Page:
Next-Gen BMW 5 Series to Get Level 3 Autonomous Driving in Europe: Report

Level 3 autonomous driving is defined by the SAE as driving without input from a human driver—hands off, eyes off—in limited conditions.

byVictoria ScottJun 28, 2022 3:27 PM
Next-Gen BMW 5 Series to Get Level 3 Autonomous Driving in Europe: Report
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The yet-to-arrive and newest generation of the BMW 5 Series (platform code G60/G61) hasn't even been spied without all of its camo yet, and it still won't be revealed until later this year. A report from the BMW forum Bimmerpost, however, suggests that European buyers might have the chance to order Level 3 autonomous driving on their upcoming 5 series by 2024, a year earlier than previously reported. The source, forum user ynguldyn, is the same as the one that suggested the return of the M5 Touring and previously predicted the launch of the M4 CSL this year.

The report states that the G60 5 Series will go on sale in July 2023, launching with a few ICE models and two i5-branded EVs. Next will come the launch of hybrids and another EV; after that point, the report states that in July 2024, "L3 autonomous driving [will be] added to select European models." The G61 5 Series (the wagon version) will be offered with Level 3 autonomous driving at the same time, although the user further notes that they have not seen Level 3 functionality (which they claim will be marketed by BMW as "Personal Pilot") shown as an option for United States-spec cars at all. As one final bit of salt in the wound for U.S. buyers, the report further confirms the U.S. won't be getting the long-roof 5 Series wagon at all, autonomous or not. The Drive reached out to BMW for any confirmation of the forum post but had not heard back at the time of this story's publication.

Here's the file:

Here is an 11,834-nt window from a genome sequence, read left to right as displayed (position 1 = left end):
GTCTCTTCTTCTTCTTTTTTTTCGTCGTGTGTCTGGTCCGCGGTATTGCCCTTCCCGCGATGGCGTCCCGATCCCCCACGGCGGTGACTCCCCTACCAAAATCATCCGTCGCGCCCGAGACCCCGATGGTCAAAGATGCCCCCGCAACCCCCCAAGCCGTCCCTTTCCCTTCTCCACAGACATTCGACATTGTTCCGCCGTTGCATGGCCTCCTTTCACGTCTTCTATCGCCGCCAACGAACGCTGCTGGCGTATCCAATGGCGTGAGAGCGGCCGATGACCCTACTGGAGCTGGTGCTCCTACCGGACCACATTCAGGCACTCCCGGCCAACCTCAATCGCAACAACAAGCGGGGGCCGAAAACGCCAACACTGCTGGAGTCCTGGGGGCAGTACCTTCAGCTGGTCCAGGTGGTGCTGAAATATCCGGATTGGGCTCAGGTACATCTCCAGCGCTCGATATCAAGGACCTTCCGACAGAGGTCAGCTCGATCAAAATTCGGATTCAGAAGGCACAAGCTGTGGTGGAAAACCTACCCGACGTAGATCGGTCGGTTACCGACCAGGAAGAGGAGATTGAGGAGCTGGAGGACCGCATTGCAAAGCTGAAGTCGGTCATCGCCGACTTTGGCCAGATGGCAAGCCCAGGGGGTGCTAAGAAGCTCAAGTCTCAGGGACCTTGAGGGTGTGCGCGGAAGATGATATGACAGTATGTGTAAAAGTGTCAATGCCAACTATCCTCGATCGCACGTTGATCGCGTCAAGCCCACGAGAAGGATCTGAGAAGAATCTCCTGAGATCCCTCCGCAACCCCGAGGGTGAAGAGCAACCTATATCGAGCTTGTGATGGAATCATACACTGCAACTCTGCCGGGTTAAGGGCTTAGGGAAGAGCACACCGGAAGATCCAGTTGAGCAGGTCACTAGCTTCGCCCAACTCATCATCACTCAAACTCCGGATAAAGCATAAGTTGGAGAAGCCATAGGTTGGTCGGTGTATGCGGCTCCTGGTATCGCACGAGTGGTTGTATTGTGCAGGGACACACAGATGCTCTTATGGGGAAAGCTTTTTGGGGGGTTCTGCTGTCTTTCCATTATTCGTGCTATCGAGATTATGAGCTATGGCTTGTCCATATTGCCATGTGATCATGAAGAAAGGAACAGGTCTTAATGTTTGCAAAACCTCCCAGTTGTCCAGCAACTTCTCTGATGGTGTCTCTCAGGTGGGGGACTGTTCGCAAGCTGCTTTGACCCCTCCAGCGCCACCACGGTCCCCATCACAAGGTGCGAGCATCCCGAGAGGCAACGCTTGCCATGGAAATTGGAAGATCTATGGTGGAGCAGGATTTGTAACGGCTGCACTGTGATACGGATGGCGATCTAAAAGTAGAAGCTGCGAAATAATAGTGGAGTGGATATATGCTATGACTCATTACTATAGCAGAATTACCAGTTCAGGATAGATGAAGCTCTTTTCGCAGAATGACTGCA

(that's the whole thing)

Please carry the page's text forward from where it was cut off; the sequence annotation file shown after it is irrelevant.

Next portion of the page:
Level 3 autonomy is defined by the SAE as the lowest tier of computerized driving assists that constitute "self-driving" functionality. Most higher-end cars on the market today offer Level 2 autonomy (for example, lane keep and adaptive cruise control working together, such as with Tesla's Autopilot or GM's Super Cruise), which still requires active input and attention from the driver at all times. The jump to Level 3 autonomy is massive because it dictates that the driver can stop paying attention to the road for portions of the drive (although they may need to take over when alerted). The car can drive without input from a human being at lower speeds in good conditions, such as in traffic jams on well-lit freeways. There are currently no Level 3-equipped cars for sale in the U.S., although that could change later this year, as Mercedes-Benz has announced that it intends to offer the S-Class and EQS with the feature in California and Nevada by the end of 2022.

BMW would not be the first company to offer Level 3 autonomy—that honor goes to Honda with the Japan-only Legend and followed closely by Mercedes, which already offers the EQS and S-Class in Europe with Level 3 functionality—but it would be part of an incredibly small club. BMW notes that it has been experimenting with self-driving research on public roads since 2011 and has partnered with Qualcomm to build the sensor and computer networks required for autonomous driving. But if the mystery poster is right, the results of those years of development might be seen in short order.

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